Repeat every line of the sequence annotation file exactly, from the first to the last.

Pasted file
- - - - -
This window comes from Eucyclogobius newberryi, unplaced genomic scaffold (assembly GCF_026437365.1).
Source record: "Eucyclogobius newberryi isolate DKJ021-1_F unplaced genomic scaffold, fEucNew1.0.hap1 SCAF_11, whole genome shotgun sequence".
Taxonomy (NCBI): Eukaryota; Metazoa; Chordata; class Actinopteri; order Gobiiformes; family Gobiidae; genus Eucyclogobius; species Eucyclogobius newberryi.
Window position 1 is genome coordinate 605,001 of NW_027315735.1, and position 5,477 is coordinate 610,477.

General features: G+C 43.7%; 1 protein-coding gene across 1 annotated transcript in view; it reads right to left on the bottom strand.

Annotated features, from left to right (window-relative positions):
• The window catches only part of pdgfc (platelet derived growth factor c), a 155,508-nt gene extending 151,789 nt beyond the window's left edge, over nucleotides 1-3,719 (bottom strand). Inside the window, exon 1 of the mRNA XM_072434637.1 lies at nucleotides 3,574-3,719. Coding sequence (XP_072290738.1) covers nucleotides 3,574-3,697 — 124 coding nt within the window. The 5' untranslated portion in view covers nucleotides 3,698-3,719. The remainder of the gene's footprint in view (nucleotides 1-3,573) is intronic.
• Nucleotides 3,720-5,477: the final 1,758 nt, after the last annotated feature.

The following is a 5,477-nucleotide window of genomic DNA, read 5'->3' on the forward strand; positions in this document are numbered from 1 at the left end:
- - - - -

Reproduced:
This window comes from Eucyclogobius newberryi, unplaced genomic scaffold (assembly GCF_026437365.1).
Source record: "Eucyclogobius newberryi isolate DKJ021-1_F unplaced genomic scaffold, fEucNew1.0.hap1 SCAF_11, whole genome shotgun sequence".
Taxonomy (NCBI): Eukaryota; Metazoa; Chordata; class Actinopteri; order Gobiiformes; family Gobiidae; genus Eucyclogobius; species Eucyclogobius newberryi.
Window position 1 is genome coordinate 605,001 of NW_027315735.1, and position 5,477 is coordinate 610,477.

General features: G+C 43.7%; 1 protein-coding gene across 1 annotated transcript in view; it reads right to left on the bottom strand.

Annotated features, from left to right (window-relative positions):
• The window catches only part of pdgfc (platelet derived growth factor c), a 155,508-nt gene extending 151,789 nt beyond the window's left edge, over nucleotides 1-3,719 (bottom strand). Inside the window, exon 1 of the mRNA XM_072434637.1 lies at nucleotides 3,574-3,719. Coding sequence (XP_072290738.1) covers nucleotides 3,574-3,697 — 124 coding nt within the window. The 5' untranslated portion in view covers nucleotides 3,698-3,719. The remainder of the gene's footprint in view (nucleotides 1-3,573) is intronic.
• Nucleotides 3,720-5,477: the final 1,758 nt, after the last annotated feature.

The following is a 5,477-nucleotide window of genomic DNA, read 5'->3' on the forward strand; positions in this document are numbered from 1 at the left end: